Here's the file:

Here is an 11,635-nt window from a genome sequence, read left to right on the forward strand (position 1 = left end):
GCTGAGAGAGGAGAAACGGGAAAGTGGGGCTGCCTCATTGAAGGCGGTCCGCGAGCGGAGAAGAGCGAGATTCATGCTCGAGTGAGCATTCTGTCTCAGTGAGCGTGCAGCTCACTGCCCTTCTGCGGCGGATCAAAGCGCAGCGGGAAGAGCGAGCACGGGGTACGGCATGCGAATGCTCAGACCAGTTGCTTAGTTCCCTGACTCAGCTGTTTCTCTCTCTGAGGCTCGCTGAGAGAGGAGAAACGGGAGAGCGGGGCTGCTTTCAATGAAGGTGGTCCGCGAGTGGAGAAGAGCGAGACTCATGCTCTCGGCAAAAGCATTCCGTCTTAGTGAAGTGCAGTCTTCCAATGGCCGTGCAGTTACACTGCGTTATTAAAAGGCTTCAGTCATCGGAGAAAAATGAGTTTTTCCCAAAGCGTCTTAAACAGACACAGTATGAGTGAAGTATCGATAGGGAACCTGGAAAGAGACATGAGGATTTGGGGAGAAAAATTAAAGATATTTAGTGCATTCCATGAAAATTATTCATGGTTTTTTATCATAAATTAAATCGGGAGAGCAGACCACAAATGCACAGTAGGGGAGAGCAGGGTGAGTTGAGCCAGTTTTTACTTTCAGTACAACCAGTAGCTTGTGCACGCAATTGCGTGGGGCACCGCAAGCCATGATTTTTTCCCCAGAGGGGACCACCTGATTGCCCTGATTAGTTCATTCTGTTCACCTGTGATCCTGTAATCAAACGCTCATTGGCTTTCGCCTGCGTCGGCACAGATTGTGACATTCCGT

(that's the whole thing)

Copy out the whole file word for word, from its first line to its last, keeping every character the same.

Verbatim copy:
Here is an 11,635-nt window from a genome sequence, read left to right on the forward strand (position 1 = left end):
GCTGAGAGAGGAGAAACGGGAAAGTGGGGCTGCCTCATTGAAGGCGGTCCGCGAGCGGAGAAGAGCGAGATTCATGCTCGAGTGAGCATTCTGTCTCAGTGAGCGTGCAGCTCACTGCCCTTCTGCGGCGGATCAAAGCGCAGCGGGAAGAGCGAGCACGGGGTACGGCATGCGAATGCTCAGACCAGTTGCTTAGTTCCCTGACTCAGCTGTTTCTCTCTCTGAGGCTCGCTGAGAGAGGAGAAACGGGAGAGCGGGGCTGCTTTCAATGAAGGTGGTCCGCGAGTGGAGAAGAGCGAGACTCATGCTCTCGGCAAAAGCATTCCGTCTTAGTGAAGTGCAGTCTTCCAATGGCCGTGCAGTTACACTGCGTTATTAAAAGGCTTCAGTCATCGGAGAAAAATGAGTTTTTCCCAAAGCGTCTTAAACAGACACAGTATGAGTGAAGTATCGATAGGGAACCTGGAAAGAGACATGAGGATTTGGGGAGAAAAATTAAAGATATTTAGTGCATTCCATGAAAATTATTCATGGTTTTTTATCATAAATTAAATCGGGAGAGCAGACCACAAATGCACAGTAGGGGAGAGCAGGGTGAGTTGAGCCAGTTTTTACTTTCAGTACAACCAGTAGCTTGTGCACGCAATTGCGTGGGGCACCGCAAGCCATGATTTTTTCCCCAGAGGGGACCACCTGATTGCCCTGATTAGTTCATTCTGTTCACCTGTGATCCTGTAATCAAACGCTCATTGGCTTTCGCCTGCGTCGGCACAGATTGTGACATTCCGT